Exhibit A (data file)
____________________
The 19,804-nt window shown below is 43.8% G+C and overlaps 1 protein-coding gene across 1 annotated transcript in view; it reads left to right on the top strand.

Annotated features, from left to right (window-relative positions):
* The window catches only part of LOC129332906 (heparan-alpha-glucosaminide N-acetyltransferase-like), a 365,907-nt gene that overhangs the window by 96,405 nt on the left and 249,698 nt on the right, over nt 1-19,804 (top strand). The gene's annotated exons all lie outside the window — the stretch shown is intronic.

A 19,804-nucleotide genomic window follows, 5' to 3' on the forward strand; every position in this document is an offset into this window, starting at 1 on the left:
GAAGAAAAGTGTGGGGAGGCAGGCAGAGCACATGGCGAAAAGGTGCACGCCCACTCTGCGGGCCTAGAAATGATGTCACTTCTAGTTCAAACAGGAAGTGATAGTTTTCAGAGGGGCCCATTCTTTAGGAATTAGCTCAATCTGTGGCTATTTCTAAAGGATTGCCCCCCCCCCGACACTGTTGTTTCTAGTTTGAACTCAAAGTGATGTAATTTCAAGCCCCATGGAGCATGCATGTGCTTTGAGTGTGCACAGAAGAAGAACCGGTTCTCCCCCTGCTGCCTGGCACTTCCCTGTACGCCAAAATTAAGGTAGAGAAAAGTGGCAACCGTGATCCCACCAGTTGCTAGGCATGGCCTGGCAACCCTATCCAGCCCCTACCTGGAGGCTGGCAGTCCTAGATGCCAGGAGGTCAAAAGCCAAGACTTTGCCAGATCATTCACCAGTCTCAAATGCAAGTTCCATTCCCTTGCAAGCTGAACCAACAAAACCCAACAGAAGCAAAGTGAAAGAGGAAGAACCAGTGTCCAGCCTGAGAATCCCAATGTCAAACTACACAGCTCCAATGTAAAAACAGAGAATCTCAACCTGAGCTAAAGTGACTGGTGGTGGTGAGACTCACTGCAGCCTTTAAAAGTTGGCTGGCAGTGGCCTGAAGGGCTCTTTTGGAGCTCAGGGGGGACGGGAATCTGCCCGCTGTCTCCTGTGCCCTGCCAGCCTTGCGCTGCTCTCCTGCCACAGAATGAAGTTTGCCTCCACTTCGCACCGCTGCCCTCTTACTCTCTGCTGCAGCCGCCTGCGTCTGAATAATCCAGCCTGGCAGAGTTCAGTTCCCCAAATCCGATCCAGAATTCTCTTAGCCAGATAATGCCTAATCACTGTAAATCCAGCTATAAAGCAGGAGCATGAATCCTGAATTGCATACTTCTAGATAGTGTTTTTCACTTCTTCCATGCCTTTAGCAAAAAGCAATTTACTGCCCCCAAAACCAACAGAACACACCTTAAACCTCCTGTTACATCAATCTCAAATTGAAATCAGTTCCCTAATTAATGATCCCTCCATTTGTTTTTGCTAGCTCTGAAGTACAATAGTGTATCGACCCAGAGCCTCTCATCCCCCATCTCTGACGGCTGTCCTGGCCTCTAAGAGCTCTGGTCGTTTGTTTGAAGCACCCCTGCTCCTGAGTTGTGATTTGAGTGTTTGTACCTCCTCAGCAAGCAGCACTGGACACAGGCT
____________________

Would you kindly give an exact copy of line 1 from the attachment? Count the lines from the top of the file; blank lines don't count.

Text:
The 19,804-nt window shown below is 43.8% G+C and overlaps 1 protein-coding gene across 1 annotated transcript in view; it reads left to right on the top strand.